Matthew Goodwin
Visiting Senior Fellow, Europe Programme

In different ways, the elections in France and Greece will provide a barometer of the health of far right parties.

France: Europe's Future?

In France, Marine Le Pen, president of the Front National (FN), hopes to build on her success in the recent presidential elections by focusing on the deprived northern area of Hénin-Beaumont, where she hopes to enter the national parliament alongside perhaps a dozen or so other of the 570 FN hopefuls. 

Since her election as President of the FN in early 2011, Marine Le Pen has sought to detoxify the forty-year old brand, distancing herself from the more blatant forms of anti-Semitism and racial prejudice espoused by her father, and seeking to connect with a more recent generation of voters who have grown anxious amidst continued immigration and the onset of a global financial crisis.

This process should not be dismissed, as the French FN has long been considered by academic experts as having provided the key blueprint to other far right parties in Europe during the 1980s and 1990s. In other words, the direction of Marine Le Pen's FN may tell us much about the broader evolution of the far right in Europe more generally.

Hénin-Beaumont is ideal territory for the far right: disproportionately high rates of economic deprivation; large numbers of residents dependent on welfare; and a former mining area that has been heavily dependent on heavy but declining industries. It is also familiar territory to Marine Le Pen, who contested the seat in 2007 and attracted almost 25% of the vote in the first round, only losing out in a second round run-off. This time the aim is to go further by entering Parliament and continue the longer-term mission of transforming the FN – as the centre-right and post-Sarkozy Union for a Popular Movement (UMP) struggles to find its feet – into a seemingly legitimate national force. 

Le Pen is almost certain to pass the first round: one recent poll suggests that she could attract 37% of the vote in the first round this Sunday, but is then predicted to lose the second round to the candidate from the far left, Jean-Luc Mélenchon. Either way, the outcome and the broader performance of FN candidates will ensure that Le Pen and her party will continue to enjoy a prominent position on the French political landscape as she sets about attempting to usurp the UMP as the dominant force on the right.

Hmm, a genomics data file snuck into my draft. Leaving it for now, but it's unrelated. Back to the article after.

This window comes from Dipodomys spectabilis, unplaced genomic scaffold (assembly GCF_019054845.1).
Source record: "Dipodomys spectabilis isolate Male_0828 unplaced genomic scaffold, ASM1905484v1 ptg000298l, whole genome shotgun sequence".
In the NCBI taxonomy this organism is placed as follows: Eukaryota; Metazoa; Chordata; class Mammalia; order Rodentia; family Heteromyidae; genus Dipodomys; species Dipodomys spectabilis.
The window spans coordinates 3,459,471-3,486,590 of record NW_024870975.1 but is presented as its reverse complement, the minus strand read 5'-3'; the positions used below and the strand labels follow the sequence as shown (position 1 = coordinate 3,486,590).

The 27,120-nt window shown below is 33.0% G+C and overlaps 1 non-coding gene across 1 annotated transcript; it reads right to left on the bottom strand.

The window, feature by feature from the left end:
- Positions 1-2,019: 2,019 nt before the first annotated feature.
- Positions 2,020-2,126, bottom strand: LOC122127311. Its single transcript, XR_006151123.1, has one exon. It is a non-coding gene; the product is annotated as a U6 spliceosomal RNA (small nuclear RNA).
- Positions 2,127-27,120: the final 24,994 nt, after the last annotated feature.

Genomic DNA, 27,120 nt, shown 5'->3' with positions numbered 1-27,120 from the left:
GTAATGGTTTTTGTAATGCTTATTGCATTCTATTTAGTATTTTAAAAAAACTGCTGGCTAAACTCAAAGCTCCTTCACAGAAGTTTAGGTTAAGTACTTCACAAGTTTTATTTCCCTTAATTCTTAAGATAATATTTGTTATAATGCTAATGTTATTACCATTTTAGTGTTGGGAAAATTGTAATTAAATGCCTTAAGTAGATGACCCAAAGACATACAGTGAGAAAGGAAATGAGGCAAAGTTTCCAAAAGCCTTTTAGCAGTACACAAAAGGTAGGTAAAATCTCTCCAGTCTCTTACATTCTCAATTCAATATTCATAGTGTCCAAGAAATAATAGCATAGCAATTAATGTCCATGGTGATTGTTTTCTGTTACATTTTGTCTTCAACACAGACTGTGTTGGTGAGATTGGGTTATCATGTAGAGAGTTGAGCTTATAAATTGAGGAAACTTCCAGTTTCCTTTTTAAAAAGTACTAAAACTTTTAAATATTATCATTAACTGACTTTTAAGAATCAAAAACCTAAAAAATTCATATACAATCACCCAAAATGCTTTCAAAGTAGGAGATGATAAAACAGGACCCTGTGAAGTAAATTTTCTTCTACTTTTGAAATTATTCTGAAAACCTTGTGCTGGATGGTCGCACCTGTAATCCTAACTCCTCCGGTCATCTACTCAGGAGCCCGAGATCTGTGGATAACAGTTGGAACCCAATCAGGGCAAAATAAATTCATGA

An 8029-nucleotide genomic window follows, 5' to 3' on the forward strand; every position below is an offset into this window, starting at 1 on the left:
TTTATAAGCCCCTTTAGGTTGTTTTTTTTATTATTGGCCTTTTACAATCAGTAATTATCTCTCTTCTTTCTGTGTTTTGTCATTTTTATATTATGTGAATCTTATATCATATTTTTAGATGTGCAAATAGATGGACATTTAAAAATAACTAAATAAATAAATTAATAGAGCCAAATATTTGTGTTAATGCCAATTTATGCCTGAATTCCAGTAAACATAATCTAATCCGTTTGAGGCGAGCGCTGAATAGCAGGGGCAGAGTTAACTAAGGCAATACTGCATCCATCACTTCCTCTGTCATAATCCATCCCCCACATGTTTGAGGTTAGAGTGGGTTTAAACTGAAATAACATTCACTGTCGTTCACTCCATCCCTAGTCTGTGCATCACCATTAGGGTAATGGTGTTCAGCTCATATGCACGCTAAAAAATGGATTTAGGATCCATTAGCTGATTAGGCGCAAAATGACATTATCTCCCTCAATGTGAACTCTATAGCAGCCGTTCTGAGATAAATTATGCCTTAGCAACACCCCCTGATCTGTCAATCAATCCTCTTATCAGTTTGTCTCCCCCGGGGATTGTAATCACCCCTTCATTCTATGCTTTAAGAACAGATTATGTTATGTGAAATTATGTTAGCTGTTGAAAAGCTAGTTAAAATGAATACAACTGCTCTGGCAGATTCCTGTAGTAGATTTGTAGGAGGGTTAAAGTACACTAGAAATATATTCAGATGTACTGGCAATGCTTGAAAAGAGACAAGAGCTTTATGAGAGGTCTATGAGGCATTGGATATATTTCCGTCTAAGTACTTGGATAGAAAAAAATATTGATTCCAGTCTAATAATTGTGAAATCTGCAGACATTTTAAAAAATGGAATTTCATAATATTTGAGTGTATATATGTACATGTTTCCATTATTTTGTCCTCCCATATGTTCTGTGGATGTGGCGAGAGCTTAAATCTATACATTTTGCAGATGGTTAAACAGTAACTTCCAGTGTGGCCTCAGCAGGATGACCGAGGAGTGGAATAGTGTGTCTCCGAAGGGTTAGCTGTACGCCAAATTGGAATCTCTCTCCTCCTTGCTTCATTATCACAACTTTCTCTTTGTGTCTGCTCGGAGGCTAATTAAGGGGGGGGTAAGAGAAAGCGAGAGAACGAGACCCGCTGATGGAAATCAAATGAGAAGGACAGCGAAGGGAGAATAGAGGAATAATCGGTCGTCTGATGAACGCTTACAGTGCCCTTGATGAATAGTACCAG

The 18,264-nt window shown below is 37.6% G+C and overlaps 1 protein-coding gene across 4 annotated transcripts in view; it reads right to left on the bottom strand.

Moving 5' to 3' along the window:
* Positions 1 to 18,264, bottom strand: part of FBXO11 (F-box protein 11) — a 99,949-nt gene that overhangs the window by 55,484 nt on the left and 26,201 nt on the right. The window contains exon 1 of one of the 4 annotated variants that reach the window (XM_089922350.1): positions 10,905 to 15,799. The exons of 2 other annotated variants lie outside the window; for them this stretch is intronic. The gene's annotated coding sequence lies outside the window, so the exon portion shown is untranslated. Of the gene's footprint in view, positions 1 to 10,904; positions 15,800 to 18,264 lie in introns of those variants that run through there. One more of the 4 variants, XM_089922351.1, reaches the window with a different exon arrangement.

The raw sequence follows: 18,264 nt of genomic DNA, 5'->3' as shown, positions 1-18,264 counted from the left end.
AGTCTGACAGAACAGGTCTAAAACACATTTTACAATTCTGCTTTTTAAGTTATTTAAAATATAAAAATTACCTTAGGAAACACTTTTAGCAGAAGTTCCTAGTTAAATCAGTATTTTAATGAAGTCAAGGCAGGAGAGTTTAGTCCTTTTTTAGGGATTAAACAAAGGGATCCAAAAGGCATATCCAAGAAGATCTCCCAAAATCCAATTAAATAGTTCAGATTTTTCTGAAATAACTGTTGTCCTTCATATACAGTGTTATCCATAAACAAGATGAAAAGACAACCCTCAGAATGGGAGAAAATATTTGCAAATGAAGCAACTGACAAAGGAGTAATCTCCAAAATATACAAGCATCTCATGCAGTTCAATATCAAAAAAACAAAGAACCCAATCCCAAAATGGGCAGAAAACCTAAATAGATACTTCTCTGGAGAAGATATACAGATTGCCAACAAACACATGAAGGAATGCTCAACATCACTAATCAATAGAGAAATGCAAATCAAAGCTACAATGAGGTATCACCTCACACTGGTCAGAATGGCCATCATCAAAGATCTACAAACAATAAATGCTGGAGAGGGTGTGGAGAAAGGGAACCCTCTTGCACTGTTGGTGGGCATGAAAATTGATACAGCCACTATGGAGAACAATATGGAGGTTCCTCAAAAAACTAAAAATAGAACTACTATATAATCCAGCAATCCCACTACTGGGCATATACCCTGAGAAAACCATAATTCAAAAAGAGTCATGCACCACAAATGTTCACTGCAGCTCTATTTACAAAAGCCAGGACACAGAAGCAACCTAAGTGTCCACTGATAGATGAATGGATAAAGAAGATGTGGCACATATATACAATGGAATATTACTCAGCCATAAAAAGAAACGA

Over the longer-term conditions will remain favourable for the FN. As elsewhere in Europe, a stubbornly persistent eurozone crisis, economic stagnation, continued public concern over immigration and broader anxieties over financial insecurity and perceived threats to national identity will each cultivate electoral opportunities for the far right.

Greece's Far Right: Small Gains

The situation in Greece, however, is markedly different. Despite attracting considerable attention after polling almost 7% and capturing 21 seats in the Greek Parliament in May, Golden Dawn represents an altogether different 'model' of far right politics. The party's openly neo-Nazi posturing, the Holocaust revisionism of its leadership and the physical attacks committed by its newly-elected representatives are symbolic of a type of far right politics that is not on the electoral ascendency but is in retreat. 

The party has benefited electorally amidst a combination of unique and increasingly dire political and economic circumstances, but it is unlikely that Golden Dawn will sustain its current electoral presence, either at elections on 17 June or over the longer-term. 

Primarily, this is due to the simple reality that the most successful far right movements in Europe have been those that distance themselves from crude racial prejudice, anti-Semitism and anti-democratic statements (an observation that is also supported by a significant amount of academic evidence). It also owes much to the way in which Golden Dawn has presented itself to the Greek electorate since elections in May. While neo-Nazis might temporarily prosper amidst extreme conditions, in modern Europe they pose much less of an electoral challenge than the more adept and strategic positioning of the Le Pen-style radical right. 

One month from now it is likely that those who are concerned about the electoral challenge from populist extremists will be focusing their attention more on France, than Greece.